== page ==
I’ve just finished a delightful weeklong tour of Rome for Rick Steves. We had a great group, perfect weather and good times. In our week we visited the Colosseum and Forum, Ostia Antica, Borghese Gallery and toured the small nooks and alleyways while sampling local food specialties. It was an immersion in Roman culture. We dedicated an entire day to the Vatican, of course, seeing Pope Francis in the flesh and admiring all of the Vatican treasures.
To be honest, the Vatican isn’t easy. It’s crowded. We love our new pope, but his enormous popularity has increased tourism in Rome to a point that feels unsustainable. The masses of tourists and pilgrims clog the streets around St. Peter’s Basilica all day and night. Public transportation in Rome limps along with just residents aboard but really groans under the weigh of all the additional visitors.
It won’t get any better any time soon, though. On December 8 of this year, the pope will start a year of Jubilee celebrations and I imagine the tourist load will double or more. The Jubilee allows pilgrims to receive a special indulgence, a kind of blessing, if they visit within the year. It’s important to devout Catholics, and with a popular pope in office you can see where this will go. Crowds. Enormous crowds.
I recall the days of few crowds in the Vatican Museum when I started this job, especially if you went in the afternoon. St. Peter’s has always had plenty of room for everyone. But it’s not true today. The Vatican Museum crams as many visitors in as they can everyday and as an architect familiar with exiting requirements, I’m alarmed by how unsafe the museum is. This is a pretty normal experience these days, and my groups even have special reservations that skip the lines. As a tour guide, I want my clients to have a great experience but that’s really hard under these circumstances. So I offer to you a few hard-learned tips on how to do the Vatican better.
The best moment to see St. Peter’s is when it is empty. It is arguably the most important church in Catholicism, so those visiting from the faith will have a much better experience of the spirituality of it without the hoardes of tour groups and selfie sticks. The church opens at 7, be there at 6:50. You won’t regret it, you can always sleep on the plane. At the opening, it will just be you and the nuns and priests, with a mass on each altar and the sound of singing. The downside is that you can’t climb the dome immediately and some of the things you may want to see will be unavailable due to the masses. But the experience of the building like this can’t be beat.
I could tell you to make a reservation, and you should, but that will only help you skip the line (www.biglietteriamusei.vatican.va). The main thing is choosing a time to go. When the pope is in town, he gives an audience on Wednesday mornings, which means everyone is there and nobody is in the museum. That is the very best time but that means you miss the pope. Other times that we tour guides have observed to be better are Tuesday afternoons and Friday evenings, if they are available. Afternoons are generally better than mornings as mornings are often crowded with groups.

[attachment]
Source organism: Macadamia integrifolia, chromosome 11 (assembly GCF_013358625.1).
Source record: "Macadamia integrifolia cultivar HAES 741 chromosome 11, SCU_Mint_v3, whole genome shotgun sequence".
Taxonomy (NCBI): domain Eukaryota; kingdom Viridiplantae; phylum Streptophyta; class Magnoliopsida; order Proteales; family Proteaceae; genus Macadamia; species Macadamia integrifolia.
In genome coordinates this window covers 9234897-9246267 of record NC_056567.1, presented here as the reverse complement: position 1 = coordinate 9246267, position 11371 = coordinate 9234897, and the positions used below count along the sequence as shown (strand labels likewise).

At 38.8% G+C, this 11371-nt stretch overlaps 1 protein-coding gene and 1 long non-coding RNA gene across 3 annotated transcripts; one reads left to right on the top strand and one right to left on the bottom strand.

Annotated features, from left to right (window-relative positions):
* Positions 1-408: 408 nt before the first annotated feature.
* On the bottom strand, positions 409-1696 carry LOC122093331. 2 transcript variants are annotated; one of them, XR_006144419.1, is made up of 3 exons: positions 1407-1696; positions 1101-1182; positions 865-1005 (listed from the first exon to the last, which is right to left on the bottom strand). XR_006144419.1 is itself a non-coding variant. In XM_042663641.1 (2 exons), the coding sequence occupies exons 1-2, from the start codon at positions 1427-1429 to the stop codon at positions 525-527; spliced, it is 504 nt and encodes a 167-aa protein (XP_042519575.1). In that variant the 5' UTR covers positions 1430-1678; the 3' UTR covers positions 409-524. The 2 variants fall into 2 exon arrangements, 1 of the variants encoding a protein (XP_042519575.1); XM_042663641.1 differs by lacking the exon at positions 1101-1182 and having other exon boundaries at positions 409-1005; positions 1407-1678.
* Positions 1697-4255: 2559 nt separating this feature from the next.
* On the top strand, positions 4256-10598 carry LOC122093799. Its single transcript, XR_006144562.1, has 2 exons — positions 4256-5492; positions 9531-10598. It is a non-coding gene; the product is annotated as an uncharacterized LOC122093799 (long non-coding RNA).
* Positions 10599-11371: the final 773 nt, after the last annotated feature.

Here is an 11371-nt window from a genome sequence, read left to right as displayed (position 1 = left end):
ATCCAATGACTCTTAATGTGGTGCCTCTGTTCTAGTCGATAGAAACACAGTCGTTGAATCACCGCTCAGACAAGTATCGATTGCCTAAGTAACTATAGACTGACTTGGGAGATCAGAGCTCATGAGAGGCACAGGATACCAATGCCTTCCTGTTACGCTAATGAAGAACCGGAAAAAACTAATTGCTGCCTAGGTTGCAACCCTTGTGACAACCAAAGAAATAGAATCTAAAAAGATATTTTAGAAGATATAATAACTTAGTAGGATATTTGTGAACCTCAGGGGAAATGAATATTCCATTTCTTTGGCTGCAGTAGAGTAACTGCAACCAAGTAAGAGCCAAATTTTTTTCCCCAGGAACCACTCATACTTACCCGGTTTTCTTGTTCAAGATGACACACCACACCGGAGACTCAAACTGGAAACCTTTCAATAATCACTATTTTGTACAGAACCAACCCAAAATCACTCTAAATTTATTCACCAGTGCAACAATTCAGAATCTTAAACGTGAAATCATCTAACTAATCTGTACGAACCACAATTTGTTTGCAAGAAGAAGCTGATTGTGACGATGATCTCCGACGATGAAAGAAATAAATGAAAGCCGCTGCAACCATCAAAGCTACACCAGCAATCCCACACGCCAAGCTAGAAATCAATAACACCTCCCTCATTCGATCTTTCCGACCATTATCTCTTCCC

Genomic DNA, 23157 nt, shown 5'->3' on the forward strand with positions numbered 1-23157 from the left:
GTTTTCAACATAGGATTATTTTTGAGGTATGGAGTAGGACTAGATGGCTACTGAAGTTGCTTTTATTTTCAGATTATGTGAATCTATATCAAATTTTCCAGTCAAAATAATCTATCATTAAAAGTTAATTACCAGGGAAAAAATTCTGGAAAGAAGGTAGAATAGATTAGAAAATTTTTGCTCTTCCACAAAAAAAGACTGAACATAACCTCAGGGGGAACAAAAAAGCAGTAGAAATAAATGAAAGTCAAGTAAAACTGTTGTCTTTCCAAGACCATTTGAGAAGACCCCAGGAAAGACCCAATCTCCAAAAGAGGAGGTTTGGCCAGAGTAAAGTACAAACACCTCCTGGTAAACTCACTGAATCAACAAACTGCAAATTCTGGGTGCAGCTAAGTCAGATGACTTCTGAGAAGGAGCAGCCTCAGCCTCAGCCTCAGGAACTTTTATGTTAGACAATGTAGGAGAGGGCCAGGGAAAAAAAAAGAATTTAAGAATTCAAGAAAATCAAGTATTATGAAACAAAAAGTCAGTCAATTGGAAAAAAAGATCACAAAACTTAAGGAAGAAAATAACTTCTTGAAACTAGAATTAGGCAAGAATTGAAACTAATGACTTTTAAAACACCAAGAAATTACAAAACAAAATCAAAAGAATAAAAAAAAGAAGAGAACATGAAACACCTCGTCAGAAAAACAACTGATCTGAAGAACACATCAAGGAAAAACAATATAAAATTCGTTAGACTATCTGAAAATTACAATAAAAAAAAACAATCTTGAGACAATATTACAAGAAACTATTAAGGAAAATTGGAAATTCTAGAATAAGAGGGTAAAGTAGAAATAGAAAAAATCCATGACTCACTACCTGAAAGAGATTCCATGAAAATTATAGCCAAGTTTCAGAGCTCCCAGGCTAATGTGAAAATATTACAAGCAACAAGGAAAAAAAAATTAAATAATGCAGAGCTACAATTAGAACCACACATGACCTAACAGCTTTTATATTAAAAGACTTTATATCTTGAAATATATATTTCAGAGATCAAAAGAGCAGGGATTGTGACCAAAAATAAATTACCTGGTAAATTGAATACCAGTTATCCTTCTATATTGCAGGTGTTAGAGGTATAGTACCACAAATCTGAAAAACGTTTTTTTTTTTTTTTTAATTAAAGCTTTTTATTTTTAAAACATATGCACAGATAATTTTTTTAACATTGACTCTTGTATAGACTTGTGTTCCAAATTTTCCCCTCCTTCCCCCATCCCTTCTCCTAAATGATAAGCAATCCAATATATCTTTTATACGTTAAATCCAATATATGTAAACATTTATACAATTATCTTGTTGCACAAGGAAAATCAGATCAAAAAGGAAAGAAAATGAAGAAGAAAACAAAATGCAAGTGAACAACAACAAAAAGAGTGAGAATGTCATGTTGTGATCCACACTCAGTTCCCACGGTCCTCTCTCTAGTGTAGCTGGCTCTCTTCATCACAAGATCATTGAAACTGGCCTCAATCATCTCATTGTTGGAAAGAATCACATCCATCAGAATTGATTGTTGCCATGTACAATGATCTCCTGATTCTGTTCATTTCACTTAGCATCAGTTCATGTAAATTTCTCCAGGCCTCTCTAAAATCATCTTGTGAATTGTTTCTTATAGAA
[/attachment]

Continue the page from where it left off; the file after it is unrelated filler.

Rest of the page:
Taking a tour is nice, but this may be the rare exception when I would suggest you go alone. Staying together is a tough job, and if you get claustrophobic you don’t have the option to go your own way. I’d suggest getting the audio guide or downloading Rick Steves’ excellent audio tour (free, ricksteves.com). The worst time to go? Saturday or Monday all day. The museum is closed on Sundays so the days on either side are jammed.
On the day I went, we did do the papal audience, a thrill for everyone involved. We ordered our tickets from Santa Susanna church in Rome (santasusanna.org) and I picked them up the day before. If you go, I find that arriving at 7am as suggested is not necessary. I don’t want the good seats, I want the worst ones. The reason is, the pope does a cruise around the square on the Popemobile before he begins the audience. Pope Francis really interacts with the crowd and takes his time. If you’re at the back, stay against the barriers and he will come to you, within a few feet… a real thrill. I took this on Wednesday with my IPhone, from the worst seats!
Hopefully if you’re heading to the Vatican anytime soon you can make use of my strategies. It won’t take away the crowds but it may be easier on you. And may the Lord be with you.